• A preoccupation with project time-scale installation of hardware without adequate provision for training, ongoing maintenance, consumables, and other continuing technical support;
  • A multiplicity of uncoordinated projects from different donors, each with its own assistance policies, objectives, and equipment suppliers, without sufficient regard to the individual NMHSs' needs, circumstances, and priorities; and
  • The technical complexity of the projects.

What can be done to improve the track record of modernization efforts and help policy-makers realize the urgent need to overhaul NMHSs? To help answer this question, studies – several by WMO in the build up to the World Climate Conference-3 – analyzed the overall global meteorological and hydrological system, its importance for the effectiveness of NMHSs, the obstacles to modernization, and possible desirable operating models. One study by the World Bank combined desktop analyses based on existing documentation with expert opinion and the experience of several leading NMHSs – the UK Met Office, MeteoSwiss and the China Meteorological Administration. It synthesized recent experiences of the World Bank and Global Facility for Disaster Reduction and Recovery (GFDRR), WMO and other development partners. It also builds on key recent World Bank strategic documents on economic growth and environmental sustainability.

The World Bank study – like the WMO studies – underscored the urgent need to strengthen NMHSs, especially those in developing countries, and provides cost-benefit estimates of the return that countries can hope to achieve. It recommended an approach that has been tested and implemented in Europe, Central and South Asia and other regions. It also underscores the significance of international collaboration to access data, knowledge, and know-how of the large-scale atmospheric and oceanic conditions that drive the global weather patterns that affect individual countries.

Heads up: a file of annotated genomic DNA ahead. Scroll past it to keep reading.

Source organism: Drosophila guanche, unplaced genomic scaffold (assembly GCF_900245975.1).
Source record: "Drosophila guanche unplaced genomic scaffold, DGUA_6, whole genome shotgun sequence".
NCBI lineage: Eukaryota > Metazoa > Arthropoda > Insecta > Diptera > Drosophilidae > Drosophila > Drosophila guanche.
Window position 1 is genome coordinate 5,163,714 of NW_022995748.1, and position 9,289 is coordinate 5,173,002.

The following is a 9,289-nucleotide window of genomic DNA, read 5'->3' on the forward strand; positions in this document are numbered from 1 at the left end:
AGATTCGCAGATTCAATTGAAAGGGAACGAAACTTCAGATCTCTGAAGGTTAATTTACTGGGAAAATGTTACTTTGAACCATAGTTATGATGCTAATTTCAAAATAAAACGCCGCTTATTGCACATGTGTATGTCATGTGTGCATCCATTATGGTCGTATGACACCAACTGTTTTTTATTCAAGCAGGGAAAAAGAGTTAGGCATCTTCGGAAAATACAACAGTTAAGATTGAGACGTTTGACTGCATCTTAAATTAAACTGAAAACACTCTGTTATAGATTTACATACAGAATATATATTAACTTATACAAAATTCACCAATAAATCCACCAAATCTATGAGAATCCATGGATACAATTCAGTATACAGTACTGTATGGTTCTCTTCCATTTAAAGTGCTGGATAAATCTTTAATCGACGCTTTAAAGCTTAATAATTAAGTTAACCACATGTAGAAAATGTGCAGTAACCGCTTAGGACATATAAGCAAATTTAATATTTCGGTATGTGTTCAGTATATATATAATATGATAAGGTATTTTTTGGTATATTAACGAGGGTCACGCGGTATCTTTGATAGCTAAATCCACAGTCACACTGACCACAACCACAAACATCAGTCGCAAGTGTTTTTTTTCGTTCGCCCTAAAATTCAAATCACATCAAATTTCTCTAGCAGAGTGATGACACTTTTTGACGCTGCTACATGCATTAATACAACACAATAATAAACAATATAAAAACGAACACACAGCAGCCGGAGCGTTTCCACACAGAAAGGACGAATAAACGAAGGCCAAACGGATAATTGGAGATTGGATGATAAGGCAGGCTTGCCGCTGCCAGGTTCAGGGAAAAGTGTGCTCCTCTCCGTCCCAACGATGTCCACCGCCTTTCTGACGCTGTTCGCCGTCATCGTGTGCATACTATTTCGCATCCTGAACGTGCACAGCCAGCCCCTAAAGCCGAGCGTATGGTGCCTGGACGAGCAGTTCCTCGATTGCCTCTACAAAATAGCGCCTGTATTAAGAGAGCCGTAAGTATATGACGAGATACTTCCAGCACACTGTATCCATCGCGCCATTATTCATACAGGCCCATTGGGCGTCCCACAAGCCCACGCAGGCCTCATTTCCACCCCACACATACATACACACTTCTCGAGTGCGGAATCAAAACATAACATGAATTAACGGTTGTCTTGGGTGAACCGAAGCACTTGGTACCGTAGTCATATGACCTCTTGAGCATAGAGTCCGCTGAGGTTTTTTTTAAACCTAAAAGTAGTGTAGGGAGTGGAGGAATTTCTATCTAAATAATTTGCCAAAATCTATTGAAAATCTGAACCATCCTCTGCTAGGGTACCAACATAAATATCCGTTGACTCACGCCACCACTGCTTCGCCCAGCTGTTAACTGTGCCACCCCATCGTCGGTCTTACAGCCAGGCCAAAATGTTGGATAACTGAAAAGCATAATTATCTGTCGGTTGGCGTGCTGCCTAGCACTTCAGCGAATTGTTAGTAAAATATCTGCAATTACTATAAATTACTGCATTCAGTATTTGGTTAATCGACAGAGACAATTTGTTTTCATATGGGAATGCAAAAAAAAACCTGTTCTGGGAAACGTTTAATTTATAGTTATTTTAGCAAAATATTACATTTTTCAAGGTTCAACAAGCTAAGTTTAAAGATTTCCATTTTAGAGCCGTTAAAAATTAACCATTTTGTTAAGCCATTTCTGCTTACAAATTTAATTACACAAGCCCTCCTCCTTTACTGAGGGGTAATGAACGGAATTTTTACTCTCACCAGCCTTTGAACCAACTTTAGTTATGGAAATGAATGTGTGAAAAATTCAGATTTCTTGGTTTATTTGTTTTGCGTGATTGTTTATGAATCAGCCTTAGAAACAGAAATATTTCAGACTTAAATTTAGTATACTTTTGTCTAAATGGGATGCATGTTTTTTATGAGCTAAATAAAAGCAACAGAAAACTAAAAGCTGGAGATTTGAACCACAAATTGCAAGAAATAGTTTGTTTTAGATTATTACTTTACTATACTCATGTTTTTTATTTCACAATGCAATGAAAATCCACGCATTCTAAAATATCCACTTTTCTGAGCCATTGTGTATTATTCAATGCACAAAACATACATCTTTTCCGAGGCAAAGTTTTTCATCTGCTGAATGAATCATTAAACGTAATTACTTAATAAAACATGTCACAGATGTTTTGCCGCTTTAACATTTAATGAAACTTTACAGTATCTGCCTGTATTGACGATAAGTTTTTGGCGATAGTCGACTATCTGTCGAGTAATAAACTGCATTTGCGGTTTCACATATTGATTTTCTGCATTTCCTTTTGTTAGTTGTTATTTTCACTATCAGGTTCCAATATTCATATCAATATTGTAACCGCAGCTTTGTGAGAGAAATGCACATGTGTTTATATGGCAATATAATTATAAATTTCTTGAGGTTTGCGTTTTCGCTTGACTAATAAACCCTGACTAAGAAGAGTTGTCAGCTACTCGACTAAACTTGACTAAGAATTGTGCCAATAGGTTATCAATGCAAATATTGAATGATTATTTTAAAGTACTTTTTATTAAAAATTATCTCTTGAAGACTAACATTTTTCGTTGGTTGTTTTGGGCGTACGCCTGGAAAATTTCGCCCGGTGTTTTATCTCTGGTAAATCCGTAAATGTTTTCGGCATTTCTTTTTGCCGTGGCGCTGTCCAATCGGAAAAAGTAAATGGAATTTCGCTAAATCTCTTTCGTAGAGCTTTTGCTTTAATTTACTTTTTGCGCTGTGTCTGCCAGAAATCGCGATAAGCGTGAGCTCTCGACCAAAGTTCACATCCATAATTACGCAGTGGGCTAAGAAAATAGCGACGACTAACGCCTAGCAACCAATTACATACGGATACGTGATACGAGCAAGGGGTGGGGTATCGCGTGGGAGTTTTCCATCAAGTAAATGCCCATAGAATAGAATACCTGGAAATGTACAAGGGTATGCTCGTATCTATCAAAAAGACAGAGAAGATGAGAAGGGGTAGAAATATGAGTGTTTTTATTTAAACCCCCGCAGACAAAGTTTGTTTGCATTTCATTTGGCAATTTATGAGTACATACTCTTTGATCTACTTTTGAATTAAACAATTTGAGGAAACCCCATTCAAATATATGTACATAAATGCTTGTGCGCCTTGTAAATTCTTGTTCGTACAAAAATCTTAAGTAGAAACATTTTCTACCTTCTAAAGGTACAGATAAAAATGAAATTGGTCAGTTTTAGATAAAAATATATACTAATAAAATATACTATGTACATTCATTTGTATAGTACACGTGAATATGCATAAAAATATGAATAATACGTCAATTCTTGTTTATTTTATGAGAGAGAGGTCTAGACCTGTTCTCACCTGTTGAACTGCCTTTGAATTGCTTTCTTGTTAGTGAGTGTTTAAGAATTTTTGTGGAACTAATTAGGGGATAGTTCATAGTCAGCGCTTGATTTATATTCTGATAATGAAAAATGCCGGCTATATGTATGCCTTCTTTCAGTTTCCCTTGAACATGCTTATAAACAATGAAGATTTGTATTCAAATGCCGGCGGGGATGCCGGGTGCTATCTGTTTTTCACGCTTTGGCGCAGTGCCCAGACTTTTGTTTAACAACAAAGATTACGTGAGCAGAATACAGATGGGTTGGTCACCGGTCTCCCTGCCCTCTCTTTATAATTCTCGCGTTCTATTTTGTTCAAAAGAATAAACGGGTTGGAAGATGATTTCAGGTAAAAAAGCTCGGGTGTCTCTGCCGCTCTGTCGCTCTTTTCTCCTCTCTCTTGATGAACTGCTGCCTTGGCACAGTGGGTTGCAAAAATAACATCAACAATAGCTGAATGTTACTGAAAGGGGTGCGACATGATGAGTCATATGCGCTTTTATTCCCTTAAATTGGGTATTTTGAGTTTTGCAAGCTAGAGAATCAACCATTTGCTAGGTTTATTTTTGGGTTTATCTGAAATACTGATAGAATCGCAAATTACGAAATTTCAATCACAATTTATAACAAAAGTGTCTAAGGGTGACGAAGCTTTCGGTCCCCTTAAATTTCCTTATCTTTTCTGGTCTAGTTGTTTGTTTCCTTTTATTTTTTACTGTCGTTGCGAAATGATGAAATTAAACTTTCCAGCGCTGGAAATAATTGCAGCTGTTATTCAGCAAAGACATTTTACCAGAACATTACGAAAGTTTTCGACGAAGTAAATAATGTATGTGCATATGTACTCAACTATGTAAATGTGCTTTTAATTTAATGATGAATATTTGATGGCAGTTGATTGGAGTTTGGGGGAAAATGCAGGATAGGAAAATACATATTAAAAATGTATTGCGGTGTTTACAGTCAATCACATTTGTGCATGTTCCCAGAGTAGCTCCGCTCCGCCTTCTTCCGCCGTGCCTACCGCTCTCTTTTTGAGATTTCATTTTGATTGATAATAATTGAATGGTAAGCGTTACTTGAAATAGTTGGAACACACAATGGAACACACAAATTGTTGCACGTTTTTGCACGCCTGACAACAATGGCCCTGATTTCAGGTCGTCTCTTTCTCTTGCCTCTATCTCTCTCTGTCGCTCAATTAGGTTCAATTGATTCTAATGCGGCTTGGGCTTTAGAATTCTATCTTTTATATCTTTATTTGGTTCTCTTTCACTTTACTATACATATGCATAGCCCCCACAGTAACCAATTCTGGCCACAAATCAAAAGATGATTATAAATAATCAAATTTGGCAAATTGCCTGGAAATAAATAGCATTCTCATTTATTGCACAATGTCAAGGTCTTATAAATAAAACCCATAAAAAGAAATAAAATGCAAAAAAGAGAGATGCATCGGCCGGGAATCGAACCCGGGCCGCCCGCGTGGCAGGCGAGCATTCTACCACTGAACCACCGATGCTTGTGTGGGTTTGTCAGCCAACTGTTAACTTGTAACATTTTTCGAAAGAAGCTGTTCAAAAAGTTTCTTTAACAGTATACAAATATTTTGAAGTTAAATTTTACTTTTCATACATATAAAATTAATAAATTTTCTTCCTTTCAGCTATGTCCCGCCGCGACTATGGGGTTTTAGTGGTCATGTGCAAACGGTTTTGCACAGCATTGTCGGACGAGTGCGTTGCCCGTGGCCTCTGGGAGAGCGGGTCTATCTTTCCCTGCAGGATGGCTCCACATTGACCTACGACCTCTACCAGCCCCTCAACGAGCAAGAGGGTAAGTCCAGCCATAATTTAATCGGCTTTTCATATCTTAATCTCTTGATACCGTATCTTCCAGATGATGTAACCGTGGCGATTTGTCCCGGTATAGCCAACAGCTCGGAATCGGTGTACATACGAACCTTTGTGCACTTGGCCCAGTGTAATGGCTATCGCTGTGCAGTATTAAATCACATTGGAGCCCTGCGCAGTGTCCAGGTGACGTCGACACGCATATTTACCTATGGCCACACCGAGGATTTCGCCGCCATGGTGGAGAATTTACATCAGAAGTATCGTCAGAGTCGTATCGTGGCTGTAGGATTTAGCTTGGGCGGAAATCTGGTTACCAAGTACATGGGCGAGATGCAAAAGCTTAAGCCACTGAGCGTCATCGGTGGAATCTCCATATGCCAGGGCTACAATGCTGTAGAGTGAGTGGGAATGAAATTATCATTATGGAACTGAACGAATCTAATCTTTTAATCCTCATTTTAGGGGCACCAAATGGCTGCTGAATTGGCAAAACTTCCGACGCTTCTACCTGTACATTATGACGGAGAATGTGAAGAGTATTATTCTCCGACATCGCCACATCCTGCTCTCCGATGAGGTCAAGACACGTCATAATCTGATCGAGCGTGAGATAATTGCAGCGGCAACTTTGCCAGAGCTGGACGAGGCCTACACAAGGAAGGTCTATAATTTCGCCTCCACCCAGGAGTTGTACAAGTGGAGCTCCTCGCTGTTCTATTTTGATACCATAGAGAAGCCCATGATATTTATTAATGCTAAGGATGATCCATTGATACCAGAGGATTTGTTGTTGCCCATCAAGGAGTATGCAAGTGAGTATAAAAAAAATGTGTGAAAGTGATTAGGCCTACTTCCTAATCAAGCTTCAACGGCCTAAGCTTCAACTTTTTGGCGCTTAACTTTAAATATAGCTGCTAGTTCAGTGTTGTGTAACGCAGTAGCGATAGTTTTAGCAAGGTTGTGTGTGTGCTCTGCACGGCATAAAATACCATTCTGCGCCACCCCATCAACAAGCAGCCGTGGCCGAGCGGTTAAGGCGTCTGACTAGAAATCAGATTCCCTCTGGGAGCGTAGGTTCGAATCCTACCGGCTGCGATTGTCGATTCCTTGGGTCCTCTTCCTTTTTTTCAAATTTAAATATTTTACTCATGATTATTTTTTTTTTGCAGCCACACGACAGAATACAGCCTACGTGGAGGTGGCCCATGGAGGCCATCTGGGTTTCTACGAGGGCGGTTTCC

Another study (Hallegatte 2012) conservatively estimated that upgrading all hydrometeorological information production and early-warning capacity in developing countries would save an average of 23 000 lives annually and would provide between US$ 3 billion and US$ 30 billion per year in additional economic benefits related to disaster reduction.

Why are NMHSs important?

Weather, climate, and water hazards

In recent years – thanks largely to advances in weather forecasting and risk assessments – people have been better prepared for natural disasters. Despite an increase in the number of disasters and people affected since 1980, the number of people killed has not risen significantly. However, there is a huge concern that the number of people affected and the number of disasters will continue to rise and will in turn increase the number of people killed if governments and other stakeholders do not intervene. The reasons are many:

  • An increasing number of people and assets are located in areas of high risk;
  • Developing countries will continue to be exposed to frequent and extreme weather, water and climate events as climate change exacerbates these extremes;
  • The world's population continues to explode;
  • The urbanization trend continues, with more people living in cities than ever before; and
  • Weather- and climate-sensitive diseases claim more than 1 million lives each year; most are children under five years of age in developing countries.